How to use 对 (duì) and 跟 (gēn) as prepositions in Chinese grammar

Prepositions are difficult in any language, and Chinese is no exception. One pair of Chinese prepositions that seems to trip up native English speakers quite a lot is 对 (duì) and 跟 (gēn). They don’t seem to map to any prepositions in English, but they come up a lot in Chinese grammar and can control the meaning of verb phrases in quite significant ways.

The main difference to focus on is that 对 usually implies a one way relationship, whilst 跟 is used for two-way relationships. In other words, 对 expresses that the action of the verb goes in one direction (from subject to object), whereas 跟 expresses that it goes in both directions.

It might help to rigidly think of 对 as meaning “to”, and 跟 as meaning “with”. Sometimes this will produce strange sentences if you translate into English, but this can often be a good way to build up a stronger sense of Chinese grammar.

对 and 跟 with 说 (shuō)

A very common use of 跟 and 对 is with the 说 (shuō) - “to speak”. 对 and 跟 are often interchangeable when used in sentences about telling people things, or saying things to people. For example:


Wǒ gēn tā shuōle.

I told him.


Wǒ duì tā shuōle.

I told him.

A lot of people would say that there is no real difference between 跟 and 对 in this situation, but we tend to believe in the rule of ‘no true similes’. That means that even if native speakers can’t quite say what it is, there will always be some kind of difference between two different words, at least in certain contexts. See below for more detail on that.

In general though, you can assume that using 对 or 跟 with 说 doesn’t really make a significant difference. More examples:


Tā gēn wǒ shuō tā yào qù lǚxíng.

He told me that he was going travelling.


Yīshēng duì nǐ shuōle shénme?

What did the doctor say to you?


Lǎoshī gēn wǒ shuō wǒ bìxū nǔlì yīdiǎn.

My teacher told me I have to work harder.

In each of these examples, you could swap 跟 and 对 and there wouldn’t be much difference in the meaning. Note that these sentences are all about telling or saying things to people. Those are the situations when 跟 and 对 are interchangeable. Otherwise, you’ve got to pick more carefully.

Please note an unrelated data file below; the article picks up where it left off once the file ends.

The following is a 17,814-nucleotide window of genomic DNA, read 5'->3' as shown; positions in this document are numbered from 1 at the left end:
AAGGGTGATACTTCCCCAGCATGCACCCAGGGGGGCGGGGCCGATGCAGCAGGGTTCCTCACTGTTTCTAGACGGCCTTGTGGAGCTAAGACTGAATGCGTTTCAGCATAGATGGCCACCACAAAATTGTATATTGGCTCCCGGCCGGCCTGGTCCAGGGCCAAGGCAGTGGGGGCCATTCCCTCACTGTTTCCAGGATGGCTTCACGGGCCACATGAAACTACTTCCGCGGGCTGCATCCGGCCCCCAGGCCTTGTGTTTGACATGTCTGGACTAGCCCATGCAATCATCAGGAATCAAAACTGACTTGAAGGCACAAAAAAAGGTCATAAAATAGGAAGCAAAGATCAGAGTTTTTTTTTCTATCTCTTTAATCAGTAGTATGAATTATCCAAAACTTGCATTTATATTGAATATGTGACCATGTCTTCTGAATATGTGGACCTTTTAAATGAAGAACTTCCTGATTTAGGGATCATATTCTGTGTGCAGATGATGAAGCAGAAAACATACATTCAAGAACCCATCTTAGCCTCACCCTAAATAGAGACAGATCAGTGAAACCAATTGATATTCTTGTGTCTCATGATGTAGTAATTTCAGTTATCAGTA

When the preposition should be 跟 and not 对

As mentioned above, 跟 is often used when the action of the verb is two-directional, or there is a two-way relationship between the subject and object. More intuitively, 跟 is also used to express things being done together or with other people. Here we’ll look at two situations involving 跟 that can be tricky to get used to.

Using 跟 for discussions and explanations

We explained above how 跟 and 对 can be interchangeable when used in sentences about “telling” and “saying to”. However, there are many situations that involve speaking where the choice of 跟 and 对 does make a big difference.

One of those is sentences about discussions, explanations or revelations. In other words, if there is a focus on a conversation or two-way exchange, the sentence is unlikely to use 对. Have a look at some examples:


Wǒ xiǎng gēn nín shāngliáng yīxià.

I'd like to discuss it with you.


Wǒ gēn nǐ jiǎng……

Let me explain...


Wǒ yǒuyī jiàn shì xiǎng gēn nǐ shuō shuō.

There's something I'd like to talk to you about.


Nǐ tíqián gēn wǒ shuō jiù méi wèntí.

If you tell me beforehand it'll be fine.

In these examples, if you swapped 跟 for 对, the sentence would become quite strange or just plain wrong. For example “我对你讲” has a sense of “I am talking to you and you are listening” - it becomes a one-way action rather than the two-way action implied by 跟.

If you say “我有一件事想对你说” rather than the sentence above, it becomes “I want to tell you something”, but focuses much more on the one-way action of telling, rather than any conversation that might surround it.

The sentence with 商量 simply can’t use 对, otherwise it would be like saying “I’d like to discuss something to you”. A discussion is a two-way action, so it only makes sense with 跟.